Press Releases

Salceda: Make it easier, cheaper for Pinoys to invest; pass a law for collective investment schemes

March 15th, 2023

House Ways and Means Chair Joey Sarte Salceda (Albay, 2nd district) was elected today by the House Committee on Economic Affairs to chair the technical working group on Collective Investment Schemes, under Salceda’s proposed House Bill No. 642. Salceda says that the proposal will make it easier and cheaper for working Filipinos to invest in legitimate securities.

A collective investment scheme is an “arrangement where funds are pooled for the purpose of investing in securities and other investments.”

Salceda points out that under current laws, which do not expressly provide for collective investment schemes, investors need to shell out significant amounts of cash in order to make investments in “clunky” assets such as real estate or businesses.

Salceda also points out that entering into an investment itself is “tricky” for ordinary Filipinos.

“Only around 27% of households have any savings at all, and many of them are excluded from investing. If you are an OFW and you never had a TIN, you won’t be able to get one while abroad because you can only get a TIN onsite. That is potentially USD 58 billion that is not being fully tapped in the formal markets – and that is why OFWs are susceptible to scams. We are trying to solve that with the Ease of Paying Taxes Act,” Salceda said.

“But the other problem is that our assets tend to be “clunky,” In finance, we call this asset divisibility. The idea is that assets can be divided into infinitesimally small units so that the smallest retail investor can participate in investing an asset. Because we do not have a legislated CIS framework, most of our assets cannot be divided among smaller investors.”

“In short, if you are a retail investor, it’s expensive to get started. Furthermore, retail investors tend to invest individually, and therefore speculatively. Individually, it is also expensive to get a personal fund manager who can make more intelligent decisions for the average investor.”

Framework for CIS needed

Salceda pointed this entry barrier as the rationale for a framework for investing collectively.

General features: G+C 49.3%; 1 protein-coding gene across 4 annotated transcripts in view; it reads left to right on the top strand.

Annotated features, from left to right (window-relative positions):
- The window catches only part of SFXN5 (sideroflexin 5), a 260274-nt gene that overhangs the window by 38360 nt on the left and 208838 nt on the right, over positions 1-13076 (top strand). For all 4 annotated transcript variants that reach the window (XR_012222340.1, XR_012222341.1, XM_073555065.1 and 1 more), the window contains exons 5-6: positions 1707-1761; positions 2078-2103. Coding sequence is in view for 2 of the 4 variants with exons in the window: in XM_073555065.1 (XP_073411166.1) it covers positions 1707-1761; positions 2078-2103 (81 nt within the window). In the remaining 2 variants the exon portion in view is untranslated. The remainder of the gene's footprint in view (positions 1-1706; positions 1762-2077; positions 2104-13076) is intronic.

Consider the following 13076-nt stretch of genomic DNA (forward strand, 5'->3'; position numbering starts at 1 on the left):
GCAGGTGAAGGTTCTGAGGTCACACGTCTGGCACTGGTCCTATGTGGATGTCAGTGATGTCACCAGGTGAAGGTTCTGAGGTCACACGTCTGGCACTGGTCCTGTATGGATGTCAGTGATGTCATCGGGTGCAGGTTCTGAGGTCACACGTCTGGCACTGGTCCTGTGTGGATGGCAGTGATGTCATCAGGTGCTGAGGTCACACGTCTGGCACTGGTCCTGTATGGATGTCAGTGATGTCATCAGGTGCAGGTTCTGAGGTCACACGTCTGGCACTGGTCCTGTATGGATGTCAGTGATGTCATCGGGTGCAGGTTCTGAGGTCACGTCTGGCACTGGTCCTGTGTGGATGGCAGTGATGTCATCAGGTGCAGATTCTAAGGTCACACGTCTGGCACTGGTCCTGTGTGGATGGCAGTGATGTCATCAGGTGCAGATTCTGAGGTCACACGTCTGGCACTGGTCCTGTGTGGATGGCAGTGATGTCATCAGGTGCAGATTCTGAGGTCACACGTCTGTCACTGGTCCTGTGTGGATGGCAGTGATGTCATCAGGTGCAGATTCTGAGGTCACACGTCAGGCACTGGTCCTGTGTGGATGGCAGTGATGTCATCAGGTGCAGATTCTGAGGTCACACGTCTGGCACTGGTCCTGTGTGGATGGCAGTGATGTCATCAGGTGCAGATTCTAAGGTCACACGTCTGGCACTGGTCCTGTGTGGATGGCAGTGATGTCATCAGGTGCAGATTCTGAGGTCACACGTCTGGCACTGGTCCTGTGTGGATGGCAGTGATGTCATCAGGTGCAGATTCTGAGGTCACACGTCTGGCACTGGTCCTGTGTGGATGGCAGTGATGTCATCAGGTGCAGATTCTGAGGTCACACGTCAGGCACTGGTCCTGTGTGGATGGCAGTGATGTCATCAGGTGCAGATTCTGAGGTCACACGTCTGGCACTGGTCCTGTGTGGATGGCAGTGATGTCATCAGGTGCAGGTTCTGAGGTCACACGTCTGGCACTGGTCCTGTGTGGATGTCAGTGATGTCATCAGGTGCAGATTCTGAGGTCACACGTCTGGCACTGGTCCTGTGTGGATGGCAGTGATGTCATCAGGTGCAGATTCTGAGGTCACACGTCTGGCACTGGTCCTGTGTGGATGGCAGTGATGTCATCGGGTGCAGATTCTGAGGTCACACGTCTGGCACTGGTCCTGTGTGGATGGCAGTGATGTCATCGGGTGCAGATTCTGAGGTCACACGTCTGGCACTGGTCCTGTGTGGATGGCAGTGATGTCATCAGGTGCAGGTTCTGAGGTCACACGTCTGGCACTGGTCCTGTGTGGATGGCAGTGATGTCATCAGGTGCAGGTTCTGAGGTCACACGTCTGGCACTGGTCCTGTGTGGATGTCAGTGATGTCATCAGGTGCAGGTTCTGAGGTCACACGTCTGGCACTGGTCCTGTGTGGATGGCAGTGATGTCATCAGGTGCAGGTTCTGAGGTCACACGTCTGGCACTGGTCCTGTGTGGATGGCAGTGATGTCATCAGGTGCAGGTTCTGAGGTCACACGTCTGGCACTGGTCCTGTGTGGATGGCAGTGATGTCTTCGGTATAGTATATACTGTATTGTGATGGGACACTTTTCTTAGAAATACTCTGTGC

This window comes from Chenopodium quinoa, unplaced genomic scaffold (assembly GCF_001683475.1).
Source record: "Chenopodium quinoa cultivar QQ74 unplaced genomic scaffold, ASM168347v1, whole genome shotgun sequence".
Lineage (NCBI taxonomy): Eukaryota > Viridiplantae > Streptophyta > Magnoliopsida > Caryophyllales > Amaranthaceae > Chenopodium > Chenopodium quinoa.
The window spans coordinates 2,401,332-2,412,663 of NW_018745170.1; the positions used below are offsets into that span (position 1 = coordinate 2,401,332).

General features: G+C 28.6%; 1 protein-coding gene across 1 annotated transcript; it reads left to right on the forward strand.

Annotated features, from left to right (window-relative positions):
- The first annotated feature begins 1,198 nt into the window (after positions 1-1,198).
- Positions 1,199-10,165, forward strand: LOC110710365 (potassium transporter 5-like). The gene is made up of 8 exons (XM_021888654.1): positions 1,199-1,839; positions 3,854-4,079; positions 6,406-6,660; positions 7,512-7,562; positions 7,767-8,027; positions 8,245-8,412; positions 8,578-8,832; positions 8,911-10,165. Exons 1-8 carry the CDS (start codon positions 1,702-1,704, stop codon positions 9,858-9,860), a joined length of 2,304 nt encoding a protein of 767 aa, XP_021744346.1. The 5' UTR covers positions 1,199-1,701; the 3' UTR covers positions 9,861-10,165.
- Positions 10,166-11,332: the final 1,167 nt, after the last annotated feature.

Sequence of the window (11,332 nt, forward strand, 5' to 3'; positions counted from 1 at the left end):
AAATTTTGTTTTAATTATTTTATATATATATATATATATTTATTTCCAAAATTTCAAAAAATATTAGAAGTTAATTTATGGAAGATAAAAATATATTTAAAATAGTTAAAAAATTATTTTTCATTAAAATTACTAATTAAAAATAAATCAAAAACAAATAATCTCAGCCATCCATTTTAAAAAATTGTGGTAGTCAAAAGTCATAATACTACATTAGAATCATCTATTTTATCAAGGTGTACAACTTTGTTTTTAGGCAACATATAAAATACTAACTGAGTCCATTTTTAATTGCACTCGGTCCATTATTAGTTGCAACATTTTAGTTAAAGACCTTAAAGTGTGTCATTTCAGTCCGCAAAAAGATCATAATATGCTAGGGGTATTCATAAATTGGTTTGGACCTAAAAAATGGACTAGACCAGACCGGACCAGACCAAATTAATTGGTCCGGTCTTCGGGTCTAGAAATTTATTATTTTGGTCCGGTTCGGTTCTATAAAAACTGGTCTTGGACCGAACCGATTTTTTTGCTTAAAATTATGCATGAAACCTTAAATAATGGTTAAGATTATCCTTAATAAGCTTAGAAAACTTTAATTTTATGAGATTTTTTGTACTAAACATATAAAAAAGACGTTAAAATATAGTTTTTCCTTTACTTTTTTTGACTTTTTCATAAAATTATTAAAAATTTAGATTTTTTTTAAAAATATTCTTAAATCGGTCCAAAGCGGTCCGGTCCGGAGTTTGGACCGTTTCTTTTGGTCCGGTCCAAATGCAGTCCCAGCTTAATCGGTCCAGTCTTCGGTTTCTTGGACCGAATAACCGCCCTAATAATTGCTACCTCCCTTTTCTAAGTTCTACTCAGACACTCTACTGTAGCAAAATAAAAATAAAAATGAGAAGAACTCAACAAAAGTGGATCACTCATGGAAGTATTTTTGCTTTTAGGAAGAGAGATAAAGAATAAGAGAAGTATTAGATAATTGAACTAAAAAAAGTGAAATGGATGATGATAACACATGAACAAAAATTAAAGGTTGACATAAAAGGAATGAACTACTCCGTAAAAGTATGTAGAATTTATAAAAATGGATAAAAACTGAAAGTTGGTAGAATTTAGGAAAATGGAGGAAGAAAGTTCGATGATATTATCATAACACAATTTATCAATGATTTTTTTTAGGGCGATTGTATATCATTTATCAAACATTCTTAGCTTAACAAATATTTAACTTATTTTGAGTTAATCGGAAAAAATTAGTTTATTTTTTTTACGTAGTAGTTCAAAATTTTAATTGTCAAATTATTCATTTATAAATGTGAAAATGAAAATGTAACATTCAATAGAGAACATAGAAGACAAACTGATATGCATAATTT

“This is why we need a stronger, broader market for collective investment schemes. Collective investment schemes reduce the fixed costs of fund management and administration.”

“There is already a working model in the REIT law, which is basically a collective investment scheme, except the supply of investment products comes first. This proposal simply defines a CIS as an arrangement where funds are pooled for the purpose of investing in securities and other investments.”

“But we need to set ground rules. First, the duties and responsibilities of the fund manager needs to be outlined, and this bill tries to do that. The agreement to manage funds has to follow certain parameters. The decision-making for the fund, as well as custodianship arrangements need to be set.”

Salceda also wants attractive tax perks for such schemes.

“As with the PIFITA, we also propose to apply the tax treatment for shares not listed in the exchange for shares of participation for the CIS. We also propose to provide the same tax incentives we give to REITs, since the characteristics are analogous.”

VULs, UITFs have “voluntary option”

Salceda also said that he “will relent on [his] insistence that VULs and UITFs are CIS,” but the TWG will give banks and insurance companies the option to offer CIS products.

“To address the violent opposition of the Insurance Commission, I will relent on the insistence that VULs are CIS. But they should not stop insurance companies from offering CIS.”

“The TWG will try to address this with the appropriate language.”

Salceda also wants better tax perks for HMOs to improve takeup by working Filipinos.

“The most critical matter to be settled on CIS is whether a health maintenance organization is a CIS. This was the most glaring debate the last time we took up CIS. I take the opinion that an HMO is not a CIS because its primary purpose is healthcare provision, not investment returns. I would request the Securities and Exchange Commission for its opinion on how the HMOs will be governed, and whether we should include provisions on HMOs in this measure, but I do not believe they should be classified as CIS. Although I do think certain tax privileges should be extended to HMOs, if only to make up for the deficiencies of our own public health care system.”

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